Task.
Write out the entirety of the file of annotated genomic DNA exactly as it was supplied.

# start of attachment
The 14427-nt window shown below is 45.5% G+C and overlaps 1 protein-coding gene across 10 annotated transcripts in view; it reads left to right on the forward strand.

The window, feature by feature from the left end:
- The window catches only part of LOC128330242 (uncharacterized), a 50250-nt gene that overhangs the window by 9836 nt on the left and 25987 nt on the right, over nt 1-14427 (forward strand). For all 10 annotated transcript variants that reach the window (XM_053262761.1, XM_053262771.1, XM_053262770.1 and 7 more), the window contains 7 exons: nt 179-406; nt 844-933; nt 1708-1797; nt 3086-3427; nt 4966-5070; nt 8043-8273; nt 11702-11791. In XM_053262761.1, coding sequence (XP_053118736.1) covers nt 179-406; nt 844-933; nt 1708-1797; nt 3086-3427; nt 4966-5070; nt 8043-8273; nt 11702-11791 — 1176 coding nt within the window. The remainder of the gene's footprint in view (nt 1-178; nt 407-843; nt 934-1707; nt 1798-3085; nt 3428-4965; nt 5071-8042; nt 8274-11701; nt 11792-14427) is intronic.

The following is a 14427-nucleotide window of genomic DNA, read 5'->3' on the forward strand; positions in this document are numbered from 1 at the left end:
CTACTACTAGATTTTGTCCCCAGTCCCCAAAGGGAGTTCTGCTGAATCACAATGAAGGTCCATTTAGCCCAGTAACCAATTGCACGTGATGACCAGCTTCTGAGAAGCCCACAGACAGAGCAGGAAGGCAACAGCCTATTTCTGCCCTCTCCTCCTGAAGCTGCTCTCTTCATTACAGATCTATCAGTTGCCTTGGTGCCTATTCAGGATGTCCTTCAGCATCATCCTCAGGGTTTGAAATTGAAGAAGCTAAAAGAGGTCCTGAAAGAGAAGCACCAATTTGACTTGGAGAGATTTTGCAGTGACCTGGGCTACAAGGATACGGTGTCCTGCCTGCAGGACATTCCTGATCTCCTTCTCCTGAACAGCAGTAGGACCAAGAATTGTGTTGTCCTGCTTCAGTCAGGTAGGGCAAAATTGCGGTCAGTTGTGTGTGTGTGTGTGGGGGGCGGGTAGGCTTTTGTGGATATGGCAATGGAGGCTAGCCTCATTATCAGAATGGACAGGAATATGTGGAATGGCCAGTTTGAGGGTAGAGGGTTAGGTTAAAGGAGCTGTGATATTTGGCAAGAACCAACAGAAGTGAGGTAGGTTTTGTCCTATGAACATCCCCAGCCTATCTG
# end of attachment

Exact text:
The 14427-nt window shown below is 45.5% G+C and overlaps 1 protein-coding gene across 10 annotated transcripts in view; it reads left to right on the forward strand.

The window, feature by feature from the left end:
- The window catches only part of LOC128330242 (uncharacterized), a 50250-nt gene that overhangs the window by 9836 nt on the left and 25987 nt on the right, over nt 1-14427 (forward strand). For all 10 annotated transcript variants that reach the window (XM_053262761.1, XM_053262771.1, XM_053262770.1 and 7 more), the window contains 7 exons: nt 179-406; nt 844-933; nt 1708-1797; nt 3086-3427; nt 4966-5070; nt 8043-8273; nt 11702-11791. In XM_053262761.1, coding sequence (XP_053118736.1) covers nt 179-406; nt 844-933; nt 1708-1797; nt 3086-3427; nt 4966-5070; nt 8043-8273; nt 11702-11791 — 1176 coding nt within the window. The remainder of the gene's footprint in view (nt 1-178; nt 407-843; nt 934-1707; nt 1798-3085; nt 3428-4965; nt 5071-8042; nt 8274-11701; nt 11792-14427) is intronic.

The following is a 14427-nucleotide window of genomic DNA, read 5'->3' on the forward strand; positions in this document are numbered from 1 at the left end:
CTACTACTAGATTTTGTCCCCAGTCCCCAAAGGGAGTTCTGCTGAATCACAATGAAGGTCCATTTAGCCCAGTAACCAATTGCACGTGATGACCAGCTTCTGAGAAGCCCACAGACAGAGCAGGAAGGCAACAGCCTATTTCTGCCCTCTCCTCCTGAAGCTGCTCTCTTCATTACAGATCTATCAGTTGCCTTGGTGCCTATTCAGGATGTCCTTCAGCATCATCCTCAGGGTTTGAAATTGAAGAAGCTAAAAGAGGTCCTGAAAGAGAAGCACCAATTTGACTTGGAGAGATTTTGCAGTGACCTGGGCTACAAGGATACGGTGTCCTGCCTGCAGGACATTCCTGATCTCCTTCTCCTGAACAGCAGTAGGACCAAGAATTGTGTTGTCCTGCTTCAGTCAGGTAGGGCAAAATTGCGGTCAGTTGTGTGTGTGTGTGTGGGGGGCGGGTAGGCTTTTGTGGATATGGCAATGGAGGCTAGCCTCATTATCAGAATGGACAGGAATATGTGGAATGGCCAGTTTGAGGGTAGAGGGTTAGGTTAAAGGAGCTGTGATATTTGGCAAGAACCAACAGAAGTGAGGTAGGTTTTGTCCTATGAACATCCCCAGCCTATCTG